You then remove the ham from the flavoured water, let it cool a little, carve off the fat, add whole cloves and a glaze of redcurrant jelly, cinnamon, paprika and red wine vinegar (which takes minutes to boil together on the hob), then put it in the oven for 15 or so minutes. I made the ham a couple of days in advance, then covered it in foil, put it in the fridge, and reheated it for a few minutes on Christmas Eve. So I didn’t even need to cook it on the day (although it wouldn’t hurt if you did, as it smells amazing)!

Who made it: Anna

Recipe: Nigella Christmas, pg. 32-33

September 25, 2014

Gingerbread Ted

Filed under: biscuits, party — Tags: , , , — lawsonanna @ 8:40 pm

23 Gingerbread manAnd so, on to the sweet dishes for my son’s 2nd birthday party. First up was some gingerbread men. Now, I have made gingerbread men before – but I don’t do it that often, so had to follow a recipe. Whilst making gingerbread men isn’t too complicated, the dough isn’t the simplest to make, and of course you then have to (well, you can) decorate the men. The dough requires additional spices to make it taste of ginger – in this case I used ground ginger, ground cinnamon and ground cloves – which seemed to work!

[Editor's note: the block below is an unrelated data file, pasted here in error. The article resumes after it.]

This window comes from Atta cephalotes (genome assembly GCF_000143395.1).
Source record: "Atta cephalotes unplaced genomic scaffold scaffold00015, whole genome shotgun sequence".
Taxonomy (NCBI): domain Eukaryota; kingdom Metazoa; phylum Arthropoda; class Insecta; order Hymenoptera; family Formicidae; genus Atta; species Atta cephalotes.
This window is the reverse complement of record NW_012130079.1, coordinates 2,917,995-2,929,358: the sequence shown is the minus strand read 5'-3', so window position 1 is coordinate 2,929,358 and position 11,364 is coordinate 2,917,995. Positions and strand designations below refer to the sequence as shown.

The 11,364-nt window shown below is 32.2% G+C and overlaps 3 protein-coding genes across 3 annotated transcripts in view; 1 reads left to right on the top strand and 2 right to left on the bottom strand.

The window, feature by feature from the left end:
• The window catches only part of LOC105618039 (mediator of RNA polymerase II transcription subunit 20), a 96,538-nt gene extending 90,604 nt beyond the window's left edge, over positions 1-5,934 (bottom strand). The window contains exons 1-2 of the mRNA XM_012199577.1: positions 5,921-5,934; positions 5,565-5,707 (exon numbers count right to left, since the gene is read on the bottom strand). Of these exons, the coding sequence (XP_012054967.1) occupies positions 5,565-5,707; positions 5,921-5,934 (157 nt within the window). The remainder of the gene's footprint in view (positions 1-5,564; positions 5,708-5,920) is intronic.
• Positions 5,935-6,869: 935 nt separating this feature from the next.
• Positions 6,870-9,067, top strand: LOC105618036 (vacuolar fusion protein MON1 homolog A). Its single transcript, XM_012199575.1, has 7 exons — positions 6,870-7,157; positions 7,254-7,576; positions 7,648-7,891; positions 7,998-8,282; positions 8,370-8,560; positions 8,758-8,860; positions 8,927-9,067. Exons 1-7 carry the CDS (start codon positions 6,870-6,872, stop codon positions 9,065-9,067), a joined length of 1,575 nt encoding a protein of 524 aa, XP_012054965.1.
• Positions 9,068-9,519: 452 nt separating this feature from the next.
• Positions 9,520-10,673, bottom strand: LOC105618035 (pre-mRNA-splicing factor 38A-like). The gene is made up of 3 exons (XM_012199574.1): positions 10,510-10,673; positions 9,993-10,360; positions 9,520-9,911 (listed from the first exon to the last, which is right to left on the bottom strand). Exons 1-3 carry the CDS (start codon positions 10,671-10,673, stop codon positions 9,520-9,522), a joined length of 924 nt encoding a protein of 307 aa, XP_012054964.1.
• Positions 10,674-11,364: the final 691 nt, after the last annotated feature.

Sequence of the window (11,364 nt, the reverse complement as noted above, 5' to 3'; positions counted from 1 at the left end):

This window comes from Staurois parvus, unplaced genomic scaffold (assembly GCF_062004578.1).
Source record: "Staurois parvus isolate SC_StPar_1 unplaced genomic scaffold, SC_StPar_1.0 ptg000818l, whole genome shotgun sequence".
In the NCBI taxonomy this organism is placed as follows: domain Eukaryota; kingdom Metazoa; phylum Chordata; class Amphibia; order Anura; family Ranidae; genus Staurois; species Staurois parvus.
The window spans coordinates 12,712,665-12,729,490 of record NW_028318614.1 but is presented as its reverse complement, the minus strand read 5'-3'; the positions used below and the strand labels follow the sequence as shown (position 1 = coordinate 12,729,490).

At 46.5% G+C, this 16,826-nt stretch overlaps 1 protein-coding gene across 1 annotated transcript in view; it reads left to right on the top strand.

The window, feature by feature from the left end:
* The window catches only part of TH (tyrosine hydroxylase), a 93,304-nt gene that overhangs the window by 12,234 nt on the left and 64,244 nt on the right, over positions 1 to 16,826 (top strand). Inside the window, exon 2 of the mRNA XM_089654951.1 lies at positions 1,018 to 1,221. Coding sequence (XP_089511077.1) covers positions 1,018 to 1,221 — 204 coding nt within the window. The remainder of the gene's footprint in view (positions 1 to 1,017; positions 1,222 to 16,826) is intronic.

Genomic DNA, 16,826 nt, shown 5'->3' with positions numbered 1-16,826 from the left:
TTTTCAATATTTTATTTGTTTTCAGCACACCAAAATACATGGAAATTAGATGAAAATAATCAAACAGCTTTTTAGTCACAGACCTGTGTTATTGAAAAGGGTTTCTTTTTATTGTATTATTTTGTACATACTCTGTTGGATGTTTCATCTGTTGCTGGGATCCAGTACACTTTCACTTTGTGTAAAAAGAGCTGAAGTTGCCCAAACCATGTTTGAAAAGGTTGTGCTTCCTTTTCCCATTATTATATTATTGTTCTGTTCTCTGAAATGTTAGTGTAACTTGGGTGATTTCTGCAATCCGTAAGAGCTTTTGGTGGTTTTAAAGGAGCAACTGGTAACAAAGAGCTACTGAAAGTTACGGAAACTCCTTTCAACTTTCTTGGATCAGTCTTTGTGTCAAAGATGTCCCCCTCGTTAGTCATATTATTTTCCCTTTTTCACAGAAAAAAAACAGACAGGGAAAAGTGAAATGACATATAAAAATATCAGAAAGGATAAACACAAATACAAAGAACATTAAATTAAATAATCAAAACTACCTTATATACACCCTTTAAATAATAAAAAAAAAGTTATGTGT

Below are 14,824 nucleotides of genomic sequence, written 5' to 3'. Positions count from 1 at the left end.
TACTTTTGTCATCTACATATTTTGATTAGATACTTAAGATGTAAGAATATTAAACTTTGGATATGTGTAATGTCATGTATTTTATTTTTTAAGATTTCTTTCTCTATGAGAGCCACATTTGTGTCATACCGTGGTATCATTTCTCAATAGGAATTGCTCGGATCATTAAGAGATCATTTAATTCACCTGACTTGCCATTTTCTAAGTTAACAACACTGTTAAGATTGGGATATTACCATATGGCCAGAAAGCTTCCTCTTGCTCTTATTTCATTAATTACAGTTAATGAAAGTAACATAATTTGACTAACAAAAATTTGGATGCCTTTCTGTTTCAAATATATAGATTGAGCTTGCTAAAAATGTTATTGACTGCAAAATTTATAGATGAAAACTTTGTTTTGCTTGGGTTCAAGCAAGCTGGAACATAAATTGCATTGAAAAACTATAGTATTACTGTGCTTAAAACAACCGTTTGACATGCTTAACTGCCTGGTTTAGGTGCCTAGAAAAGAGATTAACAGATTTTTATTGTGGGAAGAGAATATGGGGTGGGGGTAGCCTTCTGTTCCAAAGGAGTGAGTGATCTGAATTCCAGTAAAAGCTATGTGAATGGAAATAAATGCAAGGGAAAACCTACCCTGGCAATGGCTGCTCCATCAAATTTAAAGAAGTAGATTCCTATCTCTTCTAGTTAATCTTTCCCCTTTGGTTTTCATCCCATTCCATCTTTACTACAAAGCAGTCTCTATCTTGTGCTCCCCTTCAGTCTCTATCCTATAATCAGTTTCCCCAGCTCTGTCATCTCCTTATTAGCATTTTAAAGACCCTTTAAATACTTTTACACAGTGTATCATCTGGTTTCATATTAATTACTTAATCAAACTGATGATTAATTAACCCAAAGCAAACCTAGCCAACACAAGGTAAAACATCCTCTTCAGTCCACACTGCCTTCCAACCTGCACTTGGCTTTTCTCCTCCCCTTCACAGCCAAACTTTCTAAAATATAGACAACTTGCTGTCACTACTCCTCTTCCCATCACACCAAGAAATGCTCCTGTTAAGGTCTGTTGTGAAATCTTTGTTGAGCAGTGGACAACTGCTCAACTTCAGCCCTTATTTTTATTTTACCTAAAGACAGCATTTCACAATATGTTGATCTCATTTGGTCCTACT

The recipe books suggested that you use white fondant icing to cover the gingerbread men before decorating them with Smarties for buttons and writing icing for their mouth and eyes. I thought this might be overkill (especially considering all the other sweet things that would be on offer), so chose to just add Smarties and the writing icing. It seemed to work, and I was actually quite proud of these men. I made a lot, so there were a fair few left over – but they seemed to disappear pretty quickly in the following week when taking them to friend’s houses!